Neteller Takes a Gamble on Hidden Fees

Dustin signed up to do a lil online gambling and deposited some funds online. The transfer company snuck in an undisclosed 8% transfer fee.

When he called to demand a refund, they told him to choose a different transfer option next time. Did he stop there? No, he threatened to take them to small claims court.

Read his tale of consumer vengeance gone right and an online scam to beware, after the jump.


Dustin writes:

“Neteller is used by many on line casinos and poker sites to fund a bankroll.

Last month, I was about to sign up to a poker site but I wanted to have money in a Neteller account before I signed up so I went directly to the neteller.com site to open up an account.

I went through the sign up process. It was pretty cool how they identified me. I gave them my name and address and they asked me a bunch of personal questions they must
ve gleaned from Choicepoint-type databases they subscribe to. The questions were multiple choice,
You once lived on a street shown below. Select the street. A) Imperial Highway B) Buttonwood Ave. C) San Remo Drive D) Sarah Circle

You have a sister, is her name A) Karen B) Diane C) Christine or D) Mary
They also called my phone to verify identity.

Once they verified my identity this way, they took my bank account information and offered to transfer money from my bank account to my Neteller account instantly, up to $750. I chose the full $750. I received an email a few minute later that said
$816.75
was debited from your bank account.
WTF?

I called Neteller and was surprised to reach a human being who spoke English. It was pretty late at night. He said that the method of transfer that I chose was called Instacash and it came with a fee. I asked that he cancel the Instacash transmission and refund the fee. He said he couldn
t do that. He said next time, I should choose normal transfer which is free. I didn
t remember choosing Instacash and I
m sure I would never authorize a $66.75 fee to transfer money, but he insisted that I authorized the payment and the extra fee.

I asked for Neteller
s Agent of Service in California. I told him I would not be touching the money tonight but that I would be filing a claim in my local Small Claims Court on Monday morning for the full $816.75 plus expenses and interest. He put me on hold while he spoke with his supervisor.

His supervisor said that if I left the $750 alone in my bank account until Friday, they would waive the service fee and my balance would be raised to the $815.75. I would have to call back in order to have this done. The following Monday, I called back and they put the fee back in my account.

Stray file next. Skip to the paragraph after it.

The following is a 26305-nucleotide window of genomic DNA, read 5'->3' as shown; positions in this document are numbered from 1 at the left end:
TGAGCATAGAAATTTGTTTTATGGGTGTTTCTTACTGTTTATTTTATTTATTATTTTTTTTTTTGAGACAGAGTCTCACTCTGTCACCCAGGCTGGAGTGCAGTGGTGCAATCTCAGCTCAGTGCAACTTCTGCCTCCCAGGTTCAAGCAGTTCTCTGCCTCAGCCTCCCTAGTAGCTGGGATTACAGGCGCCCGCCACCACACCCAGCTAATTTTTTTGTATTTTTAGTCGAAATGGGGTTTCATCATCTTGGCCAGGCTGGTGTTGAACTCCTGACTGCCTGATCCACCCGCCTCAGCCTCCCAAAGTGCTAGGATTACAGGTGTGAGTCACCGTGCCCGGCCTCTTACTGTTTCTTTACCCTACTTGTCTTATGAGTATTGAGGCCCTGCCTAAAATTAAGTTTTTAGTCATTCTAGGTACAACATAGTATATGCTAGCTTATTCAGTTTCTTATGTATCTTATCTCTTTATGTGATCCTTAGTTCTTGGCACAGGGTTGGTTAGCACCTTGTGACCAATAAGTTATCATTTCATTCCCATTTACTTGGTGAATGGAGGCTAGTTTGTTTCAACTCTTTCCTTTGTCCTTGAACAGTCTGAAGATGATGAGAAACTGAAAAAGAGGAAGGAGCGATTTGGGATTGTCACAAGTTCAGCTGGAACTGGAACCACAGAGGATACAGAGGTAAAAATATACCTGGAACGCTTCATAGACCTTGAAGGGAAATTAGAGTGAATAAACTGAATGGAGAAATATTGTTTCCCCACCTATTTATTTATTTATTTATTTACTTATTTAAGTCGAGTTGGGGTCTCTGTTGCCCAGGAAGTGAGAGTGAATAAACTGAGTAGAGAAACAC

So, the story ended well even though I had to spend too much time on the phone (twice) when all they had to do was make it very clear about the fee instead of burying the language in the small print. I
m normally very careful about extra fees and I
m sure I would
ve seen mention of it, if it wasn
t hidden in the click through screens.

Notice they don
t mention fees here where you choose what kind of deposit you will make:

netell1.jpg

Or the next screen:

netel2.jpg

Even if you click on the
View Info
from the first page, you won
t see them mention any fees:

netel3.jpg

Should I have known to use
Electronic Funds Transfer
because it received 5 stars from the Preference people?

-Dustin”

No Dustin, you should’ve known that internet gambling is immoral and gone to a scuzzy riverboat like a normal person.

Comments

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  1. Hawkins says:

    I don’t get it. How can somebody as apparently intelligent as Dustin be so stupid as to play online poker for money?

    Maybe he thinks he can beat the colluders, bots, sandbaggers, pot manipulators, and artificially-intelligent carpetbaggers. (Google “online poker cheat” for a catalog.)

    Good luck.

    No offense is intended, but I wonder if Dustin simply needs to transfer money to a… uh… business associate, in a difficult-to-detect (and tax-deductible!) manner.

  2. Jesse says:

    I use Neteller, and I’ve never run into this problem. Usually I’ll do the transaction from the online poker application directly, and I think that eliminates the fee.

    Hawkins — lighten up. Poker is fun.

  3. Paul D says:

    Hey Dustin, I live in Nigeria and I need you to transfer some money for me…

  4. Paul D says:

    Damn you faulty comment script! Damn you straight to h-e-double-hockeysticks!

  5. GenXCub says:

    Okay, after all the drubbing that’s come in, I’ll step forward and say that I’ve played at partypoker, and used their transfer service. It was exactly as described above (yes, someone in the carribean called me to verify), but I didn’t have a transfer fee.

    For those not in the know, you can easily break even in online poker by using their incentives. Most of the time, you need to have participated in 250 raked hands for up to 25% bonus. And if you choose to use the .50/$1 hold em tables, that means you can sit 10 hands and fold every single one of them, and it’d cost you .75. If all of them were raked, it’d take 25 rounds, and you’d come out ahead a few bucks, but most of the time, you break even.

    I’m going too long here, but I haven’t felt cheated about the play. And it’s been a better experience than some of the casinos here in Vegas.

  6. Except that my computer has never managed to bring me free booze.

    Gander

  7. factotum says:

    Fercrissakes, the booze isn’t really free! Unless you’re sitting at the table or the video poker machine betting 1 coin per hand, those drinks are costing you!